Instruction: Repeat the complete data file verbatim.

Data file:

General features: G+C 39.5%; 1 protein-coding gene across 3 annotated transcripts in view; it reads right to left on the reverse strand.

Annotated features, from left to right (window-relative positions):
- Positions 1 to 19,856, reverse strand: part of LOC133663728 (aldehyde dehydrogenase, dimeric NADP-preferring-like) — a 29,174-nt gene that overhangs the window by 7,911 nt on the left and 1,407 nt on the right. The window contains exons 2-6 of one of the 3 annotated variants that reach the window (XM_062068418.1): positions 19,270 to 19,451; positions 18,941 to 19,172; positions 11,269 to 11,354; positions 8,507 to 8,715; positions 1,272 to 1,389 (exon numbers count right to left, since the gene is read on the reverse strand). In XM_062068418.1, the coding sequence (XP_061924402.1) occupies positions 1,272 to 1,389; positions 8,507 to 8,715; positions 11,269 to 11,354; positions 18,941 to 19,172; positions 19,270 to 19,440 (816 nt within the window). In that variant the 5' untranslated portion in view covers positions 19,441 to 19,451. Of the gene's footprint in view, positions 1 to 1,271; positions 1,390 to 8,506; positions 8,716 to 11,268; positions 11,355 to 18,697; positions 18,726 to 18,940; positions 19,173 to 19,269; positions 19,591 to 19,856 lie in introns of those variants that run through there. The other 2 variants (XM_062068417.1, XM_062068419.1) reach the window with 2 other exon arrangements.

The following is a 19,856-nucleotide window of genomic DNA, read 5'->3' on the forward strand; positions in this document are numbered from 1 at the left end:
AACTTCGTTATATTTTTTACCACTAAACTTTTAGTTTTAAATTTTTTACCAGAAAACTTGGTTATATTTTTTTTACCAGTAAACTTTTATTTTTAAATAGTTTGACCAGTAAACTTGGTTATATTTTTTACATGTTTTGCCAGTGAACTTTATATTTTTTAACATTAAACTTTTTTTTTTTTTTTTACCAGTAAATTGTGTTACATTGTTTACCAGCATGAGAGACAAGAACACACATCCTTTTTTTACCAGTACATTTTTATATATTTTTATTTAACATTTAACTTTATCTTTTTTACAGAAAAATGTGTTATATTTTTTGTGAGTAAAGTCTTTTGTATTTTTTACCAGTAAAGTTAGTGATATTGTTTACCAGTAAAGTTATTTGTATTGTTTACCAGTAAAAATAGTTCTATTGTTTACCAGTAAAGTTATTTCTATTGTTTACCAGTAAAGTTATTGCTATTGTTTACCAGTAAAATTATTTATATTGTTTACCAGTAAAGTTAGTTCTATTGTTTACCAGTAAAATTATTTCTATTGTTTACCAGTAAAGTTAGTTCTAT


General features: G+C 39.5%; 1 protein-coding gene across 3 annotated transcripts in view; it reads right to left on the reverse strand.

Annotated features, from left to right (window-relative positions):
- Positions 1 to 19,856, reverse strand: part of LOC133663728 (aldehyde dehydrogenase, dimeric NADP-preferring-like) — a 29,174-nt gene that overhangs the window by 7,911 nt on the left and 1,407 nt on the right. The window contains exons 2-6 of one of the 3 annotated variants that reach the window (XM_062068418.1): positions 19,270 to 19,451; positions 18,941 to 19,172; positions 11,269 to 11,354; positions 8,507 to 8,715; positions 1,272 to 1,389 (exon numbers count right to left, since the gene is read on the reverse strand). In XM_062068418.1, the coding sequence (XP_061924402.1) occupies positions 1,272 to 1,389; positions 8,507 to 8,715; positions 11,269 to 11,354; positions 18,941 to 19,172; positions 19,270 to 19,440 (816 nt within the window). In that variant the 5' untranslated portion in view covers positions 19,441 to 19,451. Of the gene's footprint in view, positions 1 to 1,271; positions 1,390 to 8,506; positions 8,716 to 11,268; positions 11,355 to 18,697; positions 18,726 to 18,940; positions 19,173 to 19,269; positions 19,591 to 19,856 lie in introns of those variants that run through there. The other 2 variants (XM_062068417.1, XM_062068419.1) reach the window with 2 other exon arrangements.

The following is a 19,856-nucleotide window of genomic DNA, read 5'->3' on the forward strand; positions in this document are numbered from 1 at the left end:
AACTTCGTTATATTTTTTACCACTAAACTTTTAGTTTTAAATTTTTTACCAGAAAACTTGGTTATATTTTTTTTACCAGTAAACTTTTATTTTTAAATAGTTTGACCAGTAAACTTGGTTATATTTTTTACATGTTTTGCCAGTGAACTTTATATTTTTTAACATTAAACTTTTTTTTTTTTTTTTACCAGTAAATTGTGTTACATTGTTTACCAGCATGAGAGACAAGAACACACATCCTTTTTTTACCAGTACATTTTTATATATTTTTATTTAACATTTAACTTTATCTTTTTTACAGAAAAATGTGTTATATTTTTTGTGAGTAAAGTCTTTTGTATTTTTTACCAGTAAAGTTAGTGATATTGTTTACCAGTAAAGTTATTTGTATTGTTTACCAGTAAAAATAGTTCTATTGTTTACCAGTAAAGTTATTTCTATTGTTTACCAGTAAAGTTATTGCTATTGTTTACCAGTAAAATTATTTATATTGTTTACCAGTAAAGTTAGTTCTATTGTTTACCAGTAAAATTATTTCTATTGTTTACCAGTAAAGTTAGTTCTAT